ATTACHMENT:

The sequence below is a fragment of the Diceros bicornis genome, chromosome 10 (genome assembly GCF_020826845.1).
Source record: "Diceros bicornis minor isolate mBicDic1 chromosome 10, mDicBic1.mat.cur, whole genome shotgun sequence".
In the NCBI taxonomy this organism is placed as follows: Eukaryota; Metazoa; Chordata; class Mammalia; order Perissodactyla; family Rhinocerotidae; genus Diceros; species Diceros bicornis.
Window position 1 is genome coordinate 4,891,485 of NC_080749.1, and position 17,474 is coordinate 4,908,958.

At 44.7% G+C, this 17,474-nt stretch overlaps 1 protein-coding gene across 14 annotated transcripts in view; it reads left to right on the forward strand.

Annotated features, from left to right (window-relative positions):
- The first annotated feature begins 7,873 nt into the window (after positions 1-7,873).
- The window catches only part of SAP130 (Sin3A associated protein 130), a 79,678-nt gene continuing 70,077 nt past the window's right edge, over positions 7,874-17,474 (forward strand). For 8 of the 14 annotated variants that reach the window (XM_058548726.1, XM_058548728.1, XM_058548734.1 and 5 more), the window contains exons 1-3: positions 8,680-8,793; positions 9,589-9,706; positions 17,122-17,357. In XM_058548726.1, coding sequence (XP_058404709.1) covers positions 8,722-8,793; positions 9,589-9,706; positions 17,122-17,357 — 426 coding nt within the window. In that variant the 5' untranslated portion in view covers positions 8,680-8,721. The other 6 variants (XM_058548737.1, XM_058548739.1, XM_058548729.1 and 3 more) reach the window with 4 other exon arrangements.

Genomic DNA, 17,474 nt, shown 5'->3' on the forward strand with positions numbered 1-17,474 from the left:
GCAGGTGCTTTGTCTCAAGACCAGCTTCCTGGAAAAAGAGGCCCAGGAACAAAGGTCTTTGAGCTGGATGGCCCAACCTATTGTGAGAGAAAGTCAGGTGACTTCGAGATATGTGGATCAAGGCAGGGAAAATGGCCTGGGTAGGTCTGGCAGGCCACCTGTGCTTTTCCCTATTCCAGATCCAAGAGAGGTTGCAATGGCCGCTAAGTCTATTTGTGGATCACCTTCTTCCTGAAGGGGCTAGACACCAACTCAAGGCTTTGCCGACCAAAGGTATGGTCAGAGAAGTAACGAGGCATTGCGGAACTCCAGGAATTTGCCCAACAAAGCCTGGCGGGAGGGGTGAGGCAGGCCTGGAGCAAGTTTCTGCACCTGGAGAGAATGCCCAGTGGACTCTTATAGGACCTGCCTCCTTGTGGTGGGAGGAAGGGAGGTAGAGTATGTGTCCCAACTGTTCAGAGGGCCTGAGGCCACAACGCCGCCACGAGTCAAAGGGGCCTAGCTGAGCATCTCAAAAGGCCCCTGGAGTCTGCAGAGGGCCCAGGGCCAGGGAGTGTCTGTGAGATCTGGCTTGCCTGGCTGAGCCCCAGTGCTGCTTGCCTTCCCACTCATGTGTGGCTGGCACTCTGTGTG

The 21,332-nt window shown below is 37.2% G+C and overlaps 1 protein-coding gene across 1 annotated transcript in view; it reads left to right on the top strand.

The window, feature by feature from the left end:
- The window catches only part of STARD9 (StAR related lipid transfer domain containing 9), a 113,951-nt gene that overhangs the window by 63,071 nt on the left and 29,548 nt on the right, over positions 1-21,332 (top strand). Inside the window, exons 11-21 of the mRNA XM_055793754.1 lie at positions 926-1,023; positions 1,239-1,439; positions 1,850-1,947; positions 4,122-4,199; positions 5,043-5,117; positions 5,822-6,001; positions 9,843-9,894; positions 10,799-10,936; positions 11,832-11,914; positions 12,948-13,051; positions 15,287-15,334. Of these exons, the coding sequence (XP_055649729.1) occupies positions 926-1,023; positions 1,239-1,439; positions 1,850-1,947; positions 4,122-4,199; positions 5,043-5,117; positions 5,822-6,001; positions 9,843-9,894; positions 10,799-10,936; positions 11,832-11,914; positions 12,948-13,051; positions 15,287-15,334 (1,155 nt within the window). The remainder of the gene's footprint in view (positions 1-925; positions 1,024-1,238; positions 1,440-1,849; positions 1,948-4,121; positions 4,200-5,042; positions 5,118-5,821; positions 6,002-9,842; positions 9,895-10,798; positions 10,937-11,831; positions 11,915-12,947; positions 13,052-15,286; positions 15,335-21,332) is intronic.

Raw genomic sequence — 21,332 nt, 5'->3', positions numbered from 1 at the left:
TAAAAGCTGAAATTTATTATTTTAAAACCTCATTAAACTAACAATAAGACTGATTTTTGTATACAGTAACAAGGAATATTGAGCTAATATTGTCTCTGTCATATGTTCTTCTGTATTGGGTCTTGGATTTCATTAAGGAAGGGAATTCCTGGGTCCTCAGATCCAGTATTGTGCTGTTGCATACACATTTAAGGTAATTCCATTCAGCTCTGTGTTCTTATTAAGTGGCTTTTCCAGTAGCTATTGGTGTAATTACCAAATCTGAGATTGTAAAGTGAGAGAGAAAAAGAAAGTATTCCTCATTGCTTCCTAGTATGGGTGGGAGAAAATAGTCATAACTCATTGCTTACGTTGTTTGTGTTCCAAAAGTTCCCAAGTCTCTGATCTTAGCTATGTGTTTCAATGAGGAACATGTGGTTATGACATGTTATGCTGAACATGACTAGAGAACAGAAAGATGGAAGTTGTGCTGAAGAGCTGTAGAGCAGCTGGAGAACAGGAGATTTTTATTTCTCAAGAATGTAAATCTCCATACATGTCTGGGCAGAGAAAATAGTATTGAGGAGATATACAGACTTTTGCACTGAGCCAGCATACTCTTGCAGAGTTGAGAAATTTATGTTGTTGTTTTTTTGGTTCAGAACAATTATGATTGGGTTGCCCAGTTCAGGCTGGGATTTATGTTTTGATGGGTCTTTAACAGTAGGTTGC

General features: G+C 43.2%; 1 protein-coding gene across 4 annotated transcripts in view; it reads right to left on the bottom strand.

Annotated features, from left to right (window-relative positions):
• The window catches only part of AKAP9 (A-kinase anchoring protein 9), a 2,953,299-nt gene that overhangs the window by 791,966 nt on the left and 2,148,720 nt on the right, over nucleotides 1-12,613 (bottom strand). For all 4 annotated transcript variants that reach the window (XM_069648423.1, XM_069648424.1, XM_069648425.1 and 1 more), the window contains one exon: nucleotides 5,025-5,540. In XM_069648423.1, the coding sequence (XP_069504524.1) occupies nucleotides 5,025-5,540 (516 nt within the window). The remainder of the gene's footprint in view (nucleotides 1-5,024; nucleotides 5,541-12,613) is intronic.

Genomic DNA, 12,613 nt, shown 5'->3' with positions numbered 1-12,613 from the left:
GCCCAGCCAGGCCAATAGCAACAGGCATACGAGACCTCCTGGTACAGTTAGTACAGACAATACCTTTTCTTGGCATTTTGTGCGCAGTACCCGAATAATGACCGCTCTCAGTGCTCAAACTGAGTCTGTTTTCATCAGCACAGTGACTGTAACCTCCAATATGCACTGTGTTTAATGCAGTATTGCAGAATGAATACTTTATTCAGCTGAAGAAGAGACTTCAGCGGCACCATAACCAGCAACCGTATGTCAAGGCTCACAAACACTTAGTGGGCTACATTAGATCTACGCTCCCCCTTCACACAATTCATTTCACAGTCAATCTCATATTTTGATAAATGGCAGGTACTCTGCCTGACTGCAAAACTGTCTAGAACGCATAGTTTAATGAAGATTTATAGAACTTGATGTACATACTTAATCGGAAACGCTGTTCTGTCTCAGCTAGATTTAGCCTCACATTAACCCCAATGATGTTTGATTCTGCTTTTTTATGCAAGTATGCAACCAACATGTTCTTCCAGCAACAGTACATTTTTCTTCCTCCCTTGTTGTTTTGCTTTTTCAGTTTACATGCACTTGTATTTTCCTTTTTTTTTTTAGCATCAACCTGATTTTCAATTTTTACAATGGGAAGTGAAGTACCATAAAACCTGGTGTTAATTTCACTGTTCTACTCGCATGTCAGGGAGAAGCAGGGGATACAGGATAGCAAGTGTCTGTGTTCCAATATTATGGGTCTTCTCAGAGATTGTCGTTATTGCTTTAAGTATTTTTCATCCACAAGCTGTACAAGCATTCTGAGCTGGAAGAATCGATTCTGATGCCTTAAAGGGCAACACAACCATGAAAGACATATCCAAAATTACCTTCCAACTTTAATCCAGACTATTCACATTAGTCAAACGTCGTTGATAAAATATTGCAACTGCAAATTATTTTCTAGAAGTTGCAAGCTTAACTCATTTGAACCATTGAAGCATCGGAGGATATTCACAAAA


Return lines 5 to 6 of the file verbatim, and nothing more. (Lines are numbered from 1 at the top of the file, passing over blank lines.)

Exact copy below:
At 44.7% G+C, this 17,474-nt stretch overlaps 1 protein-coding gene across 14 annotated transcripts in view; it reads left to right on the forward strand.

Annotated features, from left to right (window-relative positions):